If non-supervisory workers (80% of the labor force) had benefited from globalization, their real wages should have increased over the past three decades. Wage suppression should have been offset by lower prices paid for the goods bought by workers. But real wages of these workers have stagnated, as we have seen. Despite what you hear from many economists, cheap shoes and clothes from WalMart have failed to compensate workers for the costs of globalization (see Atkinson 2002 and Gresser 2006).
There are, of course, industries that benefit from trade, including much of agriculture, various extractive industries, and even some manufacturers. U.S. manufactured exports have increased rapidly since the dollar began to fall in 2002 (8.5% per year through 2005). Exports have grown fastest (in dollar values) in sophisticated and high-tech manufacturing industries such as aerospace and parts, pharmaceutical and medical products, agricultural, construction and other general purpose machinery, and motor vehicles and parts.i However, manufactured imports were 83% larger than exports in 2002, and imports have grown even faster than exports (12.9% per year). As a result, the U.S. trade deficit expanded in every single major manufacturing industry in this period. Exports would have had to grow 83% faster than imports (23.7% per year) just to keep the manufacturing trade deficit from growing.
A new approach to globalization
The specific changes we recommend for dealing with trade begin with what my colleague Jeff Faux has called “a strategic pause”—halting negotiation and approval of trade agreements until Congress and the President agree on a strategy to cut the trade deficit, increase U.S. competitiveness, prevent further erosion of wages, and provide an effective safety net for Americans. This strategic pause is critical because the more we trade under present conditions, the larger the current account and trade deficits grow and thus the more damage we do to working families.
Elements of such a strategy should include:
• Convening a “Plaza II” conference with major trading partners, including China, to manage a gradual depreciation of the dollar, particularly against those nations that actively manage the value of their currency for competitive gain in the U.S. market.
• Targeted investments in energy, education, and new technologies aimed at expanding U.S. production.
• Restoring the bargaining power of American workers who have been undercut by globalization, through increasing (and indexing) the minimum wage and undertaking labor law reform that closes the enormous gap between workers’ desires to join unions and their ability to do so.
• Enactment of universal, affordable health care and pension reform that delivers retirement security to all Americans, not just the wealthiest 20%.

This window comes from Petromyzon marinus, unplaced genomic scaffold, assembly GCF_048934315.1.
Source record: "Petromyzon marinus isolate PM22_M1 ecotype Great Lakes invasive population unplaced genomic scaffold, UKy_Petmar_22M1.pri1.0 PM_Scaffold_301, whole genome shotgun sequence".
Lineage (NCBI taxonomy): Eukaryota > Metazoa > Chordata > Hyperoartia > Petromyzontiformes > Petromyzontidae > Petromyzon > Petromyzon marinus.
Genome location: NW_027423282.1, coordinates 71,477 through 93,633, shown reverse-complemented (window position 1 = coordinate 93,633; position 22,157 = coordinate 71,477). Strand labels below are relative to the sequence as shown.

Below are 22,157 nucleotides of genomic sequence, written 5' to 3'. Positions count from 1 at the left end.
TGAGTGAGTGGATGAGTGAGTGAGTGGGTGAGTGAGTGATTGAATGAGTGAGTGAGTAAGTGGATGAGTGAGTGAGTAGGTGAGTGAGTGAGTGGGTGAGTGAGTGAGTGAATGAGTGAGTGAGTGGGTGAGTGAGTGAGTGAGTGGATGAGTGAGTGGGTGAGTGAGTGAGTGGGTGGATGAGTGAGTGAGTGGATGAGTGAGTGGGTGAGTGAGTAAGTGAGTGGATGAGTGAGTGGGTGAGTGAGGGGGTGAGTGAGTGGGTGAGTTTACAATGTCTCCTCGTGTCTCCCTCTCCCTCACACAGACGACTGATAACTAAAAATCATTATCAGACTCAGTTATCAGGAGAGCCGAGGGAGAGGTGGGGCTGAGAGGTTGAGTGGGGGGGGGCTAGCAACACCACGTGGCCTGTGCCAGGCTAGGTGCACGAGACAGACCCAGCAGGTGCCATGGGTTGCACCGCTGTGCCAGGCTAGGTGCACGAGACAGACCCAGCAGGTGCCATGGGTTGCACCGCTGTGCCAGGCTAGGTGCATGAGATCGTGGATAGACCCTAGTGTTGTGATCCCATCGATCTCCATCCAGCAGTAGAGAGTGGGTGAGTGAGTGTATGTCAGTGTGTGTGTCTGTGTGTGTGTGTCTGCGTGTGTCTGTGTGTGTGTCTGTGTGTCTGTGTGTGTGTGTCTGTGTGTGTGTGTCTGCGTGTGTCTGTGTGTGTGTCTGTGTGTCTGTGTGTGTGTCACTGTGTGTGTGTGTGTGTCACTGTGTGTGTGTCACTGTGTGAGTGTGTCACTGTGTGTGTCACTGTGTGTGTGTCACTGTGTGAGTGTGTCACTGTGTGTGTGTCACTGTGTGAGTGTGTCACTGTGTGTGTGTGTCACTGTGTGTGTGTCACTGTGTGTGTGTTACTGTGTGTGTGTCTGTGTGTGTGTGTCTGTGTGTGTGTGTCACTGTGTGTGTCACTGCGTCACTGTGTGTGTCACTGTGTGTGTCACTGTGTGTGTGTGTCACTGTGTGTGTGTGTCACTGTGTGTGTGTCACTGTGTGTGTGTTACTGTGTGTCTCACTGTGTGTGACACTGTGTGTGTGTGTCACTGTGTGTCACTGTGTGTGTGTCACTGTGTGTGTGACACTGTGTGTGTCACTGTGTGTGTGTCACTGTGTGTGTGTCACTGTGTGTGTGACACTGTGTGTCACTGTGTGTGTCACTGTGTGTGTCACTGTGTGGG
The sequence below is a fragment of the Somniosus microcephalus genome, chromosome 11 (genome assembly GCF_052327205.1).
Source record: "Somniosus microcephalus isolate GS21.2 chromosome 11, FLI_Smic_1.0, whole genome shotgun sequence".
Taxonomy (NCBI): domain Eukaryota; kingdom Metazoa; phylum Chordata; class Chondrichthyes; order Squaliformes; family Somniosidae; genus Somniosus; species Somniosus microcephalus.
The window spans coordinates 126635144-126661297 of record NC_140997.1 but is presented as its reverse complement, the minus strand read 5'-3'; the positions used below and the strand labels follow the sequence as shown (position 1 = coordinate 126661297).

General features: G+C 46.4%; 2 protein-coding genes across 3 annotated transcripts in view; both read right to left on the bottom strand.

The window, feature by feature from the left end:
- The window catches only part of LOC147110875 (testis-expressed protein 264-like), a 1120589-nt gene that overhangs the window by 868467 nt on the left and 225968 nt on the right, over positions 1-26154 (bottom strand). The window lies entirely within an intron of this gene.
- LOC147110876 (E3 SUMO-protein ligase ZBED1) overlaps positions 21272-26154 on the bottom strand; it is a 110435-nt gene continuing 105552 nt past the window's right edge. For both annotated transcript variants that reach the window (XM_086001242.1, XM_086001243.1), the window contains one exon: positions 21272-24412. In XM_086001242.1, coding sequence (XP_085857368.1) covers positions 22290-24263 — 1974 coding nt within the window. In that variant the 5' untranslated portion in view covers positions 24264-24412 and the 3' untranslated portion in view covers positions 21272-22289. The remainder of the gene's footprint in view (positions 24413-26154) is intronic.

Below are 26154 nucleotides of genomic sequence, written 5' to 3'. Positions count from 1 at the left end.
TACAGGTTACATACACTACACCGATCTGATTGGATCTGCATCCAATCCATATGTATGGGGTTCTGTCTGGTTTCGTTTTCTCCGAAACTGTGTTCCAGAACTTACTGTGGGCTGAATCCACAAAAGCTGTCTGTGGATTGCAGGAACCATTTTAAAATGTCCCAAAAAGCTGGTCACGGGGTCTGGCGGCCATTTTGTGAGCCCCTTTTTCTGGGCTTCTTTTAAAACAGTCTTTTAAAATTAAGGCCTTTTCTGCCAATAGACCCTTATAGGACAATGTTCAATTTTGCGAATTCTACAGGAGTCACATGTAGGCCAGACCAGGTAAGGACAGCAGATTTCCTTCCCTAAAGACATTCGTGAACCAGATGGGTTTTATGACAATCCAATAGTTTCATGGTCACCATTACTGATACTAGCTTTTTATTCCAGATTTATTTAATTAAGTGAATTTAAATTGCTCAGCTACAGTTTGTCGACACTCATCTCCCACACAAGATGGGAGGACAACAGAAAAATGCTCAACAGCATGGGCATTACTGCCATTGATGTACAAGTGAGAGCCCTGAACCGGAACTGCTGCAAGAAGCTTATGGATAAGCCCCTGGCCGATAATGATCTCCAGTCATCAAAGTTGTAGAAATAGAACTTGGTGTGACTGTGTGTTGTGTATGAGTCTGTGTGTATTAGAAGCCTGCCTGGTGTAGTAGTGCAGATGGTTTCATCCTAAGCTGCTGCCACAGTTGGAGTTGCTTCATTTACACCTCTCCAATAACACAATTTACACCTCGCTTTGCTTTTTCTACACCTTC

• Freezing programs that encourage importing skilled immigrants rather than training Americans for higher skilled jobs.
• Renegotiating a social contract for NAFTA, allowing for greater aid flows to Mexico and greater policy autonomy and worker and social protections for all three signatories.
• Using U.S. influence in the International Monetary Fund, World Bank, and other global agencies to promote interests of workers, both in the U.S. and abroad.
Once the policies are in place to make U.S. exports and domestic industries more competitive and to ensure that the benefits of economic growth are broadly shared, trade deals ought to be pursued under new rules that better protect the interests of workers both here in the U.S. and abroad, and which promote stability in the international financial system. Trade agreements that get “fast track” protection must have:
• Enforceable labor rights and environmental standards, with the same priority status as investor rights;
• No restrictions on U.S. or state governments from favoring domestic producers in economic development policies; and
• Inclusion of protections against currency manipulation.
It should go without saying that compensation programs focused only on job losers, let alone a small subset of them, are an insufficient response to the damage caused by current trade and globalization policies. That damage is widespread throughout the labor force, and a program that makes payments only to certain workers who find a job after being displaced by imports could never be adequate, even if it were a supplement to current programs such as TAA and were carefully structured to avoid encouraging workers to take jobs beneath their level of skill and experience.
The measure of our nation’s trade policies, and for all of our economic policies, must be whether they improve the standard of living of the vast majority of Americans who work for a living. Our current policies have failed that test. It’s past time for a change.
Gresser, Edward. 2002. “Toughest on the Poor: Tariffs, Taxes and the Single Mom.” Progressive Policy Institute; PPI Policy Report, Sept. 10.
Griswold, Daniel T. 2006. “Damaging Taxes on Trade”, The Washington Post. Oct. 5.
Source: USITC “Trade DataWeb”, http://dataweb.usitc.gov/.
Lawrence Mishel is president of the Economic Policy Institute in Washington, D.C.
[ POSTED TO VIEWPOINTS ON JANUARY 29, 2007. ]